Dear Sexpert,

There are a lot of preconceived notions about Tinder and Grindr, and similar “matchmaking” apps. With all the hype surrounding Tinder and Grindr, I’m interested in trying them out. I think I know how these apps all work, but have concerns about their impact on my sexual wellness. Do you have any tips before diving in?

Sincerely,

Looking For Someone

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Dear Looking For Someone,

I’m happy that you’re reaching out before testing the waters of something you’re not completely confident about. These applications are often known as “hook-up apps.” The term “hook-up” is ambiguous but can refer to a sexual encounter and entail a wide range of activities. That being said, the expectations of these apps might vary for each user.

Tinder, for example, is a matchmaking app that advertises “friends, dates, relationships and everything in between.” It uses your profile on Facebook and takes pictures and information to create a profile that other users can like (swipe right) or dislike (swipe left). This app pairs you up with another online profile if there is a match, allowing you or the other user to message one another. There are many other matchmaking apps (e.g., Grindr, Bumble, Tingle) that follow the same sort of logic, but have variations on the services offered. Since many of these apps are intended for “hooking up”, I’m going to address them as one group, although there may be variations among them.

Before using any of these apps, there are actions you should take in preparation to protect your health and safety. First, be clear about your intentions. While some people use these apps to find a romantic dating partner, others are just looking for sexual relationships. So, communication with potential matches is key. Be clear with your match about your intentions — what you do and do not want to do — and be respectful of theirs. You should not feel obligated to do anything that makes you uncomfortable. Plus, being clear about what you want before doing anything can limit hurt feelings.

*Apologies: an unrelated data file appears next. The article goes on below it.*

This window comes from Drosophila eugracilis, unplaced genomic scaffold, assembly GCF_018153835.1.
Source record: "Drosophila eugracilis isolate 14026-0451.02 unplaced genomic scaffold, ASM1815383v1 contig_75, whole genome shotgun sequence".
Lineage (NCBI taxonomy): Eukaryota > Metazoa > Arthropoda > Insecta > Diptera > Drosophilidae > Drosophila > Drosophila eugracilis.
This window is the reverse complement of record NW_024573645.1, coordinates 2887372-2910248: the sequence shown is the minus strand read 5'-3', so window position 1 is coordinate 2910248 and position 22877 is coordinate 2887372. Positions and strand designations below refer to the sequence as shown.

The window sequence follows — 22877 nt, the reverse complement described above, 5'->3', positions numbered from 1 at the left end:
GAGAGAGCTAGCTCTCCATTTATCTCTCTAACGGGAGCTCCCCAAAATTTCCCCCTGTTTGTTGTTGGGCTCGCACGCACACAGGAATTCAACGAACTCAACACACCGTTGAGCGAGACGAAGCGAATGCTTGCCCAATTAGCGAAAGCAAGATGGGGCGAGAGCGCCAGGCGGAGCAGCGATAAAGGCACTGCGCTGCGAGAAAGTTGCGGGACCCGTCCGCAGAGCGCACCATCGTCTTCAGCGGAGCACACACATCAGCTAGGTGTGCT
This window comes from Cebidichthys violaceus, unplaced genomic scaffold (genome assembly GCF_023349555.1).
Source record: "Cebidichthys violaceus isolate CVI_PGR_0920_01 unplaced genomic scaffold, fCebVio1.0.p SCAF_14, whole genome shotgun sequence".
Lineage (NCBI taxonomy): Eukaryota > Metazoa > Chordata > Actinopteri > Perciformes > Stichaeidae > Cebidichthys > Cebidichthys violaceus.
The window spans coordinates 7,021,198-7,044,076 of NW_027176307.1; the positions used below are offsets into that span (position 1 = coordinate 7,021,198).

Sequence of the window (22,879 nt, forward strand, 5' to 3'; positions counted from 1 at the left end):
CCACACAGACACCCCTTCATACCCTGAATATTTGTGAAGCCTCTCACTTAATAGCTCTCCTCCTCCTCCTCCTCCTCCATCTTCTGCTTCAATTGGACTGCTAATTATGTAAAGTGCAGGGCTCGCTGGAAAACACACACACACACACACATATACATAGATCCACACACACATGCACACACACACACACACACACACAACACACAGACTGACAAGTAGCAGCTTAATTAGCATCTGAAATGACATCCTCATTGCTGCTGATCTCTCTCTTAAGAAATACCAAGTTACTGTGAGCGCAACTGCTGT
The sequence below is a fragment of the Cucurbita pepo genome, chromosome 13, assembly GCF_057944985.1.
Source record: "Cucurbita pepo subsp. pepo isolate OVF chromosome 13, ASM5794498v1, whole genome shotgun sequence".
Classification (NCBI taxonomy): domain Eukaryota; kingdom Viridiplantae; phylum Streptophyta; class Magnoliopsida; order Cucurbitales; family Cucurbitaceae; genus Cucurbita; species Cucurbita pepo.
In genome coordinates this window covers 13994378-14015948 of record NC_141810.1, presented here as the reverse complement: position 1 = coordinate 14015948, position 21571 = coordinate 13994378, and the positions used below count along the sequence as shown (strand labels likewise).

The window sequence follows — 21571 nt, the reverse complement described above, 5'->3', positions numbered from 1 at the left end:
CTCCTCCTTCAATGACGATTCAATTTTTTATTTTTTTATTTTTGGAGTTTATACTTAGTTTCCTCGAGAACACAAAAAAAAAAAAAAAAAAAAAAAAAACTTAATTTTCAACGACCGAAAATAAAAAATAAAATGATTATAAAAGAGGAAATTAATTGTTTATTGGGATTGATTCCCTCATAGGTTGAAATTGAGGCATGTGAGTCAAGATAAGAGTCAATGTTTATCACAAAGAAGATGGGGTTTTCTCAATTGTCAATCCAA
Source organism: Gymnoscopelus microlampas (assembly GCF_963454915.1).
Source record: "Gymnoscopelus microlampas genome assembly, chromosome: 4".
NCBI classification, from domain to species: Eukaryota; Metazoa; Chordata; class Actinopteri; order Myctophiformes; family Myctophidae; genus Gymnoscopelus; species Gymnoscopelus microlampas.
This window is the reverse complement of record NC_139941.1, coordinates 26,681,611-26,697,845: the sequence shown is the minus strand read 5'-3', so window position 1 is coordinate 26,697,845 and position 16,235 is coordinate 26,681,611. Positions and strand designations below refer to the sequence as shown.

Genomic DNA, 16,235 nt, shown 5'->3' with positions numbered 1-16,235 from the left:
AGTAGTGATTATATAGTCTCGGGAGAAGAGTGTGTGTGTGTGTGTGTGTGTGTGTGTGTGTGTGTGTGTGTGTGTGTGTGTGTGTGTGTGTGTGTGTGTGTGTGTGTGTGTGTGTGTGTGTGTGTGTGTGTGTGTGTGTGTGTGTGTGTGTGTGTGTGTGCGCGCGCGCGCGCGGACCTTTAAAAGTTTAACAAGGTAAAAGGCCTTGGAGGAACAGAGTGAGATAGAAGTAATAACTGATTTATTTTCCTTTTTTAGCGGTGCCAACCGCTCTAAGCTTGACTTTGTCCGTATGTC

Second, focus on safety. Online profiles can be deceiving, so first and foremost, it is vital to always be cautious before meeting someone you don’t know, even if you share a mutual friend. If you choose to meet, try meeting in a public place, and always have an exit plan if you feel uncomfortable. For safety purposes, it may also be a good idea to bring a friend with you so that you’re not alone, or you can let a friend know where you are going and who you are meeting.

Third, come prepared. If you choose to be sexually active with another app user, protect yourself from risks such as sexually transmitted infections or pregnancy. Avoid making assumptions — you can’t tell whether or not someone has an STI just by looking at them. Take your sexual health into your own hands by bringing your own barriers (e.g., dental dams, internal condoms, external condoms). Using barrier methods during sexual activity can decrease your risk of contracting STIs through bodily fluids or skin-to-skin contact. If you are concerned about pregnancy, make sure you are using a form of contraception such as a condom, an IUD, pill, patch, implant, etc. You can get any of these contraceptive methods at McCosh Health Center. Remember, only condoms protect against both STIs and pregnancy.

In the end, it’s your choice whether or not to use these apps, but considering and addressing the above issues could help ensure your health and wellness.

Sincerely,

The Sexpert

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